This Week at Trinity, Beamsville
Friday, August 6, 2021
This week I’ve been thinking often about interviews: not so much the job-seeking kind but the long and sustained, story-telling kind; the please-give-me-a-window-into-your-life-and-heart kind, where we give precious space for another to be heard, in their own words. I’ve been thinking about what an increasingly powerful space that can be, in a time of sound bites and short attention. I’ve been wondering how we can all slow ourselves down long enough to listen, to who and what really need to be heard.
All that wondering is traceable to two places: a couch and a pew. The couch is in our living room, where I happened to be for two different interviews with one incredible athlete. The first interview was immediately after a heart-breaking finish, just breaths away from a so-called podium finish. She was struggling to fill her lungs let alone find the words to summarize, but she pressed on with extraordinary courage and poise. Those traits were still in play about 24 hours later, when that same but now showered, rested athlete offered a follow-up interview, fielding everything about life and love to her next steps professionally.
There was so much to respect and admire in that woman. From her articulate composure (both times) to her mature reflection (both times), she modelled a way of perceiving and proceeding. I haven’t a clue what her faith tradition is, but I know there’s plenty for me to glean from her choice to say thank you, for people and moments. She did so, not despite but amid wrestling with hard realities, from the past week, year, and far longer.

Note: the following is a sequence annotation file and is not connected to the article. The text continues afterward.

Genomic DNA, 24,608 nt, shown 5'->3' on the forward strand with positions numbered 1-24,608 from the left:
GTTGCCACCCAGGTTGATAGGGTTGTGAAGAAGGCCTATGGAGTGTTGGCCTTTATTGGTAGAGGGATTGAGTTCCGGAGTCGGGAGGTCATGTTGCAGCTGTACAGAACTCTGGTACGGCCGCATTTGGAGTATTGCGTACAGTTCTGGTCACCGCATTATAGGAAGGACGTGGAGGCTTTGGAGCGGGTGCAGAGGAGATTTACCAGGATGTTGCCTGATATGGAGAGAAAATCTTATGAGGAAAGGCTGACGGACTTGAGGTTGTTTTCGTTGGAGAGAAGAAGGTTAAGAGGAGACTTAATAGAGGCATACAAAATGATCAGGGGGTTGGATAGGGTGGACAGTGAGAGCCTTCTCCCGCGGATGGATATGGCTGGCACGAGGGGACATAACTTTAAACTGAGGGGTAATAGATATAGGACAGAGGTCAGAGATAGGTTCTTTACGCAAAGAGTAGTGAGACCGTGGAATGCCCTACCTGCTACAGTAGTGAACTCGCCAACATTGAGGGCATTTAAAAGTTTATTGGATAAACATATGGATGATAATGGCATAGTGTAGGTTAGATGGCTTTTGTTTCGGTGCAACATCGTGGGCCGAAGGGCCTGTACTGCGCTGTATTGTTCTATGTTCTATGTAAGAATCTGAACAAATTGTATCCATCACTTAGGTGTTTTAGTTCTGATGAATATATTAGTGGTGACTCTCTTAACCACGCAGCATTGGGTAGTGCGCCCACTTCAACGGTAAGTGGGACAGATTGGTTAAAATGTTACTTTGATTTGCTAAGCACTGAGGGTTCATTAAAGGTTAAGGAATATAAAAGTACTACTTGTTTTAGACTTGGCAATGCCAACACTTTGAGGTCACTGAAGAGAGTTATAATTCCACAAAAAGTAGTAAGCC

Enter the second place of wondering, thinking, and sacred witnessing. It was the front pew, lectern side, in our beloved sanctuary at Trinity; and it was from there I had the privilege of leading an interview with 3 extraordinary women representing 2 generations of the Burton family. It was a time I’ll treasure forever, and not just for the gift of hearing their voices (and their laughter!) in that space again. There is always something quite sustaining and reorienting in listening to another’s wise reflection, in learning from each other, in perceiving and proceeding; but that all feels so heightened now. It feels like one of the most crucial parts of our rebuilding and reintegrating into life together. It feels like something I could do all day.
When it comes to this Sunday and the video we’ll show, you need to know it’s just part of something bigger, spiritually and literally. Our time together was wonderful but, as expected and cherished, far longer than we would offer in a ‘usual’ Sunday service duration. Here’s where we landed instead: a dual release. Through the magic of YouTube, you can catch the Sunday service edition, and then go back and watch the interview in its unedited entirety. There are stories you don’t want to miss, and moments you’ll want to see more than once. All along, you’ll notice a theme, and I imagine you’ll hear some awe in my voice. Somehow, it all leads back to the same place: remembering to give thanks to God, and choosing to press on, with God. Thank you, so very much, Pauline, Dorothy, and Donna, for leading us all back there…right where we all need to be.
With love to you all,
“I would maintain that thanks are the highest form of thought, and that gratitude is happiness doubled by wonder.” (G.K. Chesterton, ‘A Short History of England’, 1917)